Yakhat language

At present, the Yakhat language exists only as a sketch sufficient to provide place names and personal names.



Here is the chart of consonant phonemes. Where the IPA symbol differs from the orthographic symbol, the orthographic representation is given in parentheses:

p       t       tʃ (ch) k
b       d       dʒ (j)  g
bʱ (bh) dʱ (dh)
                        kʰ (kh)
        s       ʃ (sh)
m       n
        l, r 
                j (y)

To note:

There is a single series of aspirated stops, but the labial and dental members are phonetically voiced, while the velar member is voiceless. At a featural level, all of these stops are unspecified for voice, but the labial and dental members are phonetically voiced because they lie further forward in the oral cavity and thus fall prey to spontaneous voicing.

The aspirated affricate is lacking. There once was an aspirated affricate /tʃʰ/, but that this member became deaffricated and gives the /ʃ/ phoneme shown above.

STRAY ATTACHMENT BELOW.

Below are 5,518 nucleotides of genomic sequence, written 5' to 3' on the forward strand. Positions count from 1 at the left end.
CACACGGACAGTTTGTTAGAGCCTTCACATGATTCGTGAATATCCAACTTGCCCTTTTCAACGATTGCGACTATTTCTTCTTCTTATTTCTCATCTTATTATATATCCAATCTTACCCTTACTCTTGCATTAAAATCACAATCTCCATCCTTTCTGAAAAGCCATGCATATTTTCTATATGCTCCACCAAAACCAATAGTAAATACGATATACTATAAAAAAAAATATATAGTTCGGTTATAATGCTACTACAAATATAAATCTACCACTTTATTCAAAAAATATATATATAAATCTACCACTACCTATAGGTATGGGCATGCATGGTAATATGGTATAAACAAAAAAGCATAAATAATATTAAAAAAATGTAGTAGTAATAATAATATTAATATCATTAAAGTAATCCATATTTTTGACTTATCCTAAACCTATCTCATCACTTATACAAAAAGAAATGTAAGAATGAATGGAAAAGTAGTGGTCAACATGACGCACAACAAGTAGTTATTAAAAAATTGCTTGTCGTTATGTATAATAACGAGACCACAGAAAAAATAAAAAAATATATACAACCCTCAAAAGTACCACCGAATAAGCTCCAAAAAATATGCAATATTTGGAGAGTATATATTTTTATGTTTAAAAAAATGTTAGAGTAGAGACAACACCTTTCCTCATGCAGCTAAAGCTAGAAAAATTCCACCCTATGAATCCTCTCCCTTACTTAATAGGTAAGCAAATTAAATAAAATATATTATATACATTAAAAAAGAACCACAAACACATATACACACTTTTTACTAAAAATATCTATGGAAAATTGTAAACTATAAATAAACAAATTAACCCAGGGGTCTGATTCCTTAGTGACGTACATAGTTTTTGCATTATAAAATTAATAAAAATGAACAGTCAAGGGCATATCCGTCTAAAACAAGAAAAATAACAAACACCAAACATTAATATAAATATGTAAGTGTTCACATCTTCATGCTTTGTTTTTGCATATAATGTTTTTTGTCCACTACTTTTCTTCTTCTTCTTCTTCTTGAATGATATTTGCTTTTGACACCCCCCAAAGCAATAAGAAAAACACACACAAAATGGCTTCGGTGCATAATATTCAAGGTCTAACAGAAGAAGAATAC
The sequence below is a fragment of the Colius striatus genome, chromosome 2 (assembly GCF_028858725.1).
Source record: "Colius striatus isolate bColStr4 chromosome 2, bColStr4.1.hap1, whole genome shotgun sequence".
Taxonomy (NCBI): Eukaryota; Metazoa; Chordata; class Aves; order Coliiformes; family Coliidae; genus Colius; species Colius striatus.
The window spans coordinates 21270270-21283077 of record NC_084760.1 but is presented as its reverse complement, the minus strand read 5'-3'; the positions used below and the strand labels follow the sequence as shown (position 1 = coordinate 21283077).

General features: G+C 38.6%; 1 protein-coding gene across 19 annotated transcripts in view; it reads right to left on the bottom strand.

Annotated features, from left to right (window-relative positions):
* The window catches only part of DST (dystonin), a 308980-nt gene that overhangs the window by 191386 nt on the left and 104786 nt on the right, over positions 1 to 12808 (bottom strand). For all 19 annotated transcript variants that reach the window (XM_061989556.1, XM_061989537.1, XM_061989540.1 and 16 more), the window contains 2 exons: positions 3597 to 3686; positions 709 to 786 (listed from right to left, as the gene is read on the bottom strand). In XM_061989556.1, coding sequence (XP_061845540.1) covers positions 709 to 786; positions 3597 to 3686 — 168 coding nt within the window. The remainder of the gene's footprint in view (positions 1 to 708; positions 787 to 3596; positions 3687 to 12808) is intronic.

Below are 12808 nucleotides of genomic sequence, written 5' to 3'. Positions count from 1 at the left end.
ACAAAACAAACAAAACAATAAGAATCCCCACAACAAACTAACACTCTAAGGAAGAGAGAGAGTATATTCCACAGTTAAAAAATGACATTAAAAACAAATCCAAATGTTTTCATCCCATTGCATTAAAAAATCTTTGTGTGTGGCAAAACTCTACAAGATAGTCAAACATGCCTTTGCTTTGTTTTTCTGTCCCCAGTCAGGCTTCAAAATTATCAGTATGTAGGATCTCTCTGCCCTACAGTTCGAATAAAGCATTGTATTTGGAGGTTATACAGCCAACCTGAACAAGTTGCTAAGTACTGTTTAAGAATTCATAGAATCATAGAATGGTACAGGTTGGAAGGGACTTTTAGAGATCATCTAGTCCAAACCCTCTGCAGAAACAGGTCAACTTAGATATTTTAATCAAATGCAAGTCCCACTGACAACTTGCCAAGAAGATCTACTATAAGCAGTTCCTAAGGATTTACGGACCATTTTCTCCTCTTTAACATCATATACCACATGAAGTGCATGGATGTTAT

The syllable structure is CVC. In coda positions, voice and aspiration are neutralized on stops, and all coda consonants are voiceless unaspirated stops, with the exception of the palatal series which is reduced to the fricative sh /ʃ/.


Short (IPA) Orthography Long (IPA) Orthography
ə a a: aa
ɛ e e: ei
ɪ i i: ii
ɔ o o: ou
ʊ u u: uu

There are vowel alternations between long and short vowels which are triggered by syllable weight constraints, as illustrated by the pair of names Keishul, Keshlik , which are built from the same stem.


Yakhat is largely isolating, with very limited derivational morphology and no inflectional morphology. The most significant morphological element which is currently conceived is the collective plural formed through reduplication. In collective reduplication, the rime of the last syllable of the stem is repeated with its vowel reduced from long to short. This may be illustrated with a few of the tribe names:

Stem Reduplicated plural
khaat khaatat
bhut bhudhut

Note that the underlying final consonant in bhut is actually dh, which resurfaces in the reduplicated form.


Almost nothing is known about the syntax of the Yakhat language. It's assumed that it has an isolating syntax and a classifier system of a sort which is similar to many Southeast Asian languages.